By Danny Kohan
One announcer’s call, no matter how many times I’ve heard it, always gives me the chills. It’s a lock to make me misty eyed, to immediately bring a smile to my face.
Who delivered this momentously epic call destined to become my iPhone ringtone? Who else but the G.O.A.T. himself: one Mr. Vin Scully. You know the moment. Game one of the 1988 World Series, bottom of the 9th, two outs, Dodgers down one run to the completely loaded (yes, with both roids and talent), heavily favored Oakland A’s.
An injured Kirk Gibson limps off the bench and to the plate, reaches out and delivers a high fly ball into the deep right field bleachers to win it for the home team Dodgers. Kirk does that legendary Kirk-Gibson-closed-first-elbow-swinging celebration thing while he struggles to make it around the bases, finally getting mobbed by his teammates at home plate.
That’s when it happens. Vin “The God” allows the audience to soak up the moment, take in the pandemonium and fully appreciate the crowd’s roar. Then, and only then, does he go in for the kill: “In a year that has been SO IMPROBABLE the IMPOSSSSSIBLE has Happened!”
I was four years old when the “impossible” happened, but somehow I’ve convinced myself that I watched it live. That I remember what room I was in, where I was sitting, the T.V. I was watching it on and how my father reacted when Kirk rounded those bases.
Now, honestly, I’m 99% sure that I subconsciously re-created that initial viewing moment. That I conjured it up and placed it somewhere in the back of my mind, somewhere in the deepest recess of my being, in order to feel like I WAS there. To feel like I was a part of it, feel some level of significance.
Still, let me have it. Imagined or not, it’s the only memory of a Dodgers World Series I have.
Vin described that 88’ season as being “improbable” because that team, the last Dodgers squad to make the World Series, was far from being the franchise’s most talented group. This was not a murderer’s row of all-star level talent, it was a unit oozing with that one immeasurable mysterious quality sports pundits call “chemistry.”
They had “It.” Or, as Jennifer Lawrence’s character in Silver Linings Playbook would say, they simply had good “JuJu.”
Now, almost thirty years later, the Dodgers once again feel like they’re having one of those magical seasons’. The 2017 squad has made incredible comebacks an almost nightly occurrence (including in last night’s game vs. their bitter long-time rivals), consistently come up with that clutch two out hit, game saving defensive play, called third strike on the corner of the plate…shit, this team’s overflowing with good JuJu. They’ve got so much positive JuJu, they got JuJu falling out their pockets.
The 2017 Dodgers have the talent of the 88’ Oakland A’s with the grit, determination…dare I say “chemistry” of the 88’ Dodgers.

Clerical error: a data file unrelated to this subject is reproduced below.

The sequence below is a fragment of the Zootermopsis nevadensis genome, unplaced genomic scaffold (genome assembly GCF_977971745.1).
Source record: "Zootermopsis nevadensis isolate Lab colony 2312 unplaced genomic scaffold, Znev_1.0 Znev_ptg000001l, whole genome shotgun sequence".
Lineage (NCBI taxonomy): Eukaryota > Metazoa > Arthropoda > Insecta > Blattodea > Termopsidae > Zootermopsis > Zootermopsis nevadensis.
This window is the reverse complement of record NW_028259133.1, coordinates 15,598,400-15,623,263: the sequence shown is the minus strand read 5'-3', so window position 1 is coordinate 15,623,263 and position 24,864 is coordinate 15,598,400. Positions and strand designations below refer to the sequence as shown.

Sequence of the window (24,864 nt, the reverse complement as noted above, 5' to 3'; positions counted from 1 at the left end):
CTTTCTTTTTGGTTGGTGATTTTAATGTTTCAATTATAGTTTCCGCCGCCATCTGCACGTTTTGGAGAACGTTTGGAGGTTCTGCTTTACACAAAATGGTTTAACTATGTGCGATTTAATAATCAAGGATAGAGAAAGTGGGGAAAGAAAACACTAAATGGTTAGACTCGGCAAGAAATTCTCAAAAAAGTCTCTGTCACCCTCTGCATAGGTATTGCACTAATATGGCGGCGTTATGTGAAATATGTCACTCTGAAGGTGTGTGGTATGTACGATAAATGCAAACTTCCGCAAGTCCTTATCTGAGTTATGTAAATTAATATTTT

Thus, you couldn’t blame management if they sat this trade deadline out. After all, why mess with a good thing? With a 14 game division lead and a MLB best 74-31 record, you could forgive them for refusing to tinker.
Instead, the Dodgers said Eff’ it and went all in. Acquiring one of the top pitching talents available at the trade deadline, four time all-star right-hander Yu Darvish.
The addition of Darvish comes with some logical concerns beyond him simply being some kind of mystical mojo disruptor. Yu has thus far had the worse season of his five-year professional career, compiling a 6-9 record and an ERA of 4.01 and has especially struggled over his last eight starts, going 0-5 in that span with a 5.81 ERA. In fact, his last outing was perhaps the worst of his career, as he gave up 10 runs and was reportedly tipping his fastball.
Still, the fact that the Dodgers were able to acquire Darvish without giving up anyone on their current major league roster (instead dealing three minor-league players: shortstop Brendon Davis, second baseman Willie Calhoun and right-hander A.J. Alexy) and without giving up any of their top three prospects, according to MLB.com, made the move too attractive for Dodger’s management to pass up.
Darvish has the filthy stuff and electric upside that no other starting pitcher on the Dodgers roster (sans Mr. Kershaw) possesses. With Clayton currently on the disabled list with a back injury, Yu will be featured front and center, with many chances to prove his meddle and show himself worthy of those all important playoff starts. The Dodgers now boast an imposing potential playoff rotation, headlined by Kershaw (who should be healthy for the start of the playoffs) and followed by Darvish, Rich Hill and Alex Wood.
The 2017 Dodgers may be loaded with talent and JuJu through July, but that doesn’t mean they should have settled. This is baseball after all, where good vibes can turn into dark clouds at any time. Where something as inconsequential as say a fan in a green turtle neck,a black cat or a little roller up along first (another classic Scully call) can derail a season of supposed destiny.
By: Danny Kohan